Northeastern University associate professor Daniel Kim used rigorous statistical methods from the field of economics to show how small increases in social spending on welfare and education can reduce the risk of dying. (2016-03-01)

Quick thinking and feeling healthy predict longer life
Suffering from chronic medical conditions and engaging in unhealthy behaviors are known risk factors for early death, but findings from a longitudinal study of over 6,000 adults suggests that certain psychological factors may be even stronger predictors of how long we'll live. (2016-02-29)

Drugs that treat osteoporosis also can cause small risk of thigh bone fractures
Osteoporosis drugs have significantly reduced the risk of bone fractures for millions of people, but also have been linked to unusual fractures of the femur (thigh bone). (2016-02-29)

New Penn study links moving more with decreased mortality
Doctoral candidate Ezra Fishman of the University of Pennsylvania found that for adults aged 50 to 79 moving more, even 10 minutes of light activity daily, predicts lower mortality rates. (2016-02-25)

ARDS appears to be underrecognized, undertreated and associated with high risk of death
Among nearly 460 intensive care units (ICUs) in 50 countries, acute respiratory distress syndrome appeared to be underrecognized, undertreated, and associated with a high mortality rate, according to a study that appears in the Feb. 23 issue of JAMA, which is being released to coincide with the Society of Critical Care Medicine's 45th Critical Care Congress. (2016-02-22)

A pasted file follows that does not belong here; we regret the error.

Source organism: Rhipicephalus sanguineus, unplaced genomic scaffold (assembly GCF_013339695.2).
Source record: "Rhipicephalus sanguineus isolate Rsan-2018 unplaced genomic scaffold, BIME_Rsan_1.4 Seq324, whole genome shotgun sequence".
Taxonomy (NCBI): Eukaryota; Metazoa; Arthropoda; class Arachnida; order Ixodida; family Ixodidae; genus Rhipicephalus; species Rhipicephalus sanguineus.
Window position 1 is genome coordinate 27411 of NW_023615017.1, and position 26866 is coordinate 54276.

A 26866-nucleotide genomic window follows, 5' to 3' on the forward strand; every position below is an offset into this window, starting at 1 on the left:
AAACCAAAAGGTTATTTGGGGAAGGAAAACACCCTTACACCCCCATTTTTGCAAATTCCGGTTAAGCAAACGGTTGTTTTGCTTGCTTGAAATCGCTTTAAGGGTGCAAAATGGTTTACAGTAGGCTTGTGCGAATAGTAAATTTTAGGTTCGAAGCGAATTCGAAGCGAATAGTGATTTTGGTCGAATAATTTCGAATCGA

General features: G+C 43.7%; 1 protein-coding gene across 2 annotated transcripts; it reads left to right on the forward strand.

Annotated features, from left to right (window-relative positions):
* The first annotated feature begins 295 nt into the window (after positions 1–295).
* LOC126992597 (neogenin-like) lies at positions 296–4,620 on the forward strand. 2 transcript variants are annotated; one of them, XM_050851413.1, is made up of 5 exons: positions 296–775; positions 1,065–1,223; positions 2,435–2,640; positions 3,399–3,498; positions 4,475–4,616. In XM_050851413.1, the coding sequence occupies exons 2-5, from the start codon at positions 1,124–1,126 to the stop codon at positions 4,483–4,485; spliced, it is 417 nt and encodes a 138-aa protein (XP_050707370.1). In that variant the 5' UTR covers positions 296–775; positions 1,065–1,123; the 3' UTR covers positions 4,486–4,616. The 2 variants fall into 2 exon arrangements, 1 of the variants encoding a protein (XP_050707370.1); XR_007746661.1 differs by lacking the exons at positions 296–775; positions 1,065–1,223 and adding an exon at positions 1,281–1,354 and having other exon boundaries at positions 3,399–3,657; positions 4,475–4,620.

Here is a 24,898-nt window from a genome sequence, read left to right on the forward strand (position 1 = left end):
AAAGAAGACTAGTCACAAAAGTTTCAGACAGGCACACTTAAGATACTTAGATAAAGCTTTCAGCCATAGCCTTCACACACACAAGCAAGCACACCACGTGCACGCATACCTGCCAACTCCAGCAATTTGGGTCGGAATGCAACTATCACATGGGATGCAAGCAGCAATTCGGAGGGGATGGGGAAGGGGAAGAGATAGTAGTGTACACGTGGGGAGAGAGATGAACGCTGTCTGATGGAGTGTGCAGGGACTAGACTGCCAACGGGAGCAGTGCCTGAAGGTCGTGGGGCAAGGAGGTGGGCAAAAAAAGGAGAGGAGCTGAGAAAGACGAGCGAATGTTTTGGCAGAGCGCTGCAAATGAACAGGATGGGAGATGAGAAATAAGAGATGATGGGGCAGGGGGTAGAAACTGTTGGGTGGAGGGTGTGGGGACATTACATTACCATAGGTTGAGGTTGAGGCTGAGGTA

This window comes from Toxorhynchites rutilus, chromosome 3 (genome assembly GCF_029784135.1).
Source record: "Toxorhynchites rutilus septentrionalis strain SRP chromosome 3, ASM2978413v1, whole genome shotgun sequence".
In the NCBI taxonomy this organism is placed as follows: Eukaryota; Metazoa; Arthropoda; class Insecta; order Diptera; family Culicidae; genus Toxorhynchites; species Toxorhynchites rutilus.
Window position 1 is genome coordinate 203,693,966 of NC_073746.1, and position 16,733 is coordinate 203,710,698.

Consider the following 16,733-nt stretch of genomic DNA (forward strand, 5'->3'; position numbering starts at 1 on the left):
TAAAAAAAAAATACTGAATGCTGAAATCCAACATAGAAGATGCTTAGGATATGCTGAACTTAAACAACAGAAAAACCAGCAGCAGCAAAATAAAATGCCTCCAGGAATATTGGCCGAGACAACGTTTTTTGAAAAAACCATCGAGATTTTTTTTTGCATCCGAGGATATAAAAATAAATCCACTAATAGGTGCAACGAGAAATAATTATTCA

New model may improve population management of species facing local extinction
By developing a new model, researchers have provided the first detailed mortality estimates for male African lions. A comparison of two populations, including the one of Cecil, exposed the signature that human impact leaves on male lion mortality. (2016-02-22)

Supply of GPs and detection of hypertension in England associated with premature mortality rates
University of Leicester researchers examine associations between mortality under 75 years and general practice characteristics (2016-02-22)

Red meat metabolite levels high in acute heart failure patients, research shows
A University of Leicester study shows a possible link between red meat and heart disease. (2016-02-18)

Some aging treatments shown to have opposite effects on males and females
Aging treatments that helped females are shown to hurt males. (2016-02-18)